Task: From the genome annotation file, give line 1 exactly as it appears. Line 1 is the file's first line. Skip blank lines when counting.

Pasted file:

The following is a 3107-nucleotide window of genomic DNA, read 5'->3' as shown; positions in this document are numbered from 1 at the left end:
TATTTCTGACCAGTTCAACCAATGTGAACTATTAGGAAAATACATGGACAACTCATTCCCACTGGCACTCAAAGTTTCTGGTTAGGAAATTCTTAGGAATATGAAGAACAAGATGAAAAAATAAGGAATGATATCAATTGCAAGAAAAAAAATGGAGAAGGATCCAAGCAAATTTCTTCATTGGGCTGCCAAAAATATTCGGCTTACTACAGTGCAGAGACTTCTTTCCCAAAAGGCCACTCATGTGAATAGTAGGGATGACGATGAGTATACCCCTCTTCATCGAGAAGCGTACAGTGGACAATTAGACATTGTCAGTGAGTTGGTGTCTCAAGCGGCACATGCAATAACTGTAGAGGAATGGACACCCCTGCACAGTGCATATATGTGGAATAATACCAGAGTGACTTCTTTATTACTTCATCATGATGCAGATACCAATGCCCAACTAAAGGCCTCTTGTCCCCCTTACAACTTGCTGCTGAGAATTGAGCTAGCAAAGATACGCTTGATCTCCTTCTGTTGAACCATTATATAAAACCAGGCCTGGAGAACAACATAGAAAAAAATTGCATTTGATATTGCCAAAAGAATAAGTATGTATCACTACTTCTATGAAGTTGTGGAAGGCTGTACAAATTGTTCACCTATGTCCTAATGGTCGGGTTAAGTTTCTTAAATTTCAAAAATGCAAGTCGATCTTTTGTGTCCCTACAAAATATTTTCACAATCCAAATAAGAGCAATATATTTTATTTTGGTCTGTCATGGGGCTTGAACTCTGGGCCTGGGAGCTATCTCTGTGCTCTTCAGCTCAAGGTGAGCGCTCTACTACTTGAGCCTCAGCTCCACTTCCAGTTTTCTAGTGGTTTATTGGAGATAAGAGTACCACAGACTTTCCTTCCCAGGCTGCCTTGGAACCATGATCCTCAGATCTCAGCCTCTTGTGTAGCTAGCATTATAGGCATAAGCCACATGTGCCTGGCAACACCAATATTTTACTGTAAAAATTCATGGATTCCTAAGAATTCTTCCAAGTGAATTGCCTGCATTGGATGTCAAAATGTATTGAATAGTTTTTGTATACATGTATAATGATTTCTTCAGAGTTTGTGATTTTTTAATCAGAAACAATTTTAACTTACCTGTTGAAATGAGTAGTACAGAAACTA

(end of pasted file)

The following is a 3107-nucleotide window of genomic DNA, read 5'->3' as shown; positions in this document are numbered from 1 at the left end: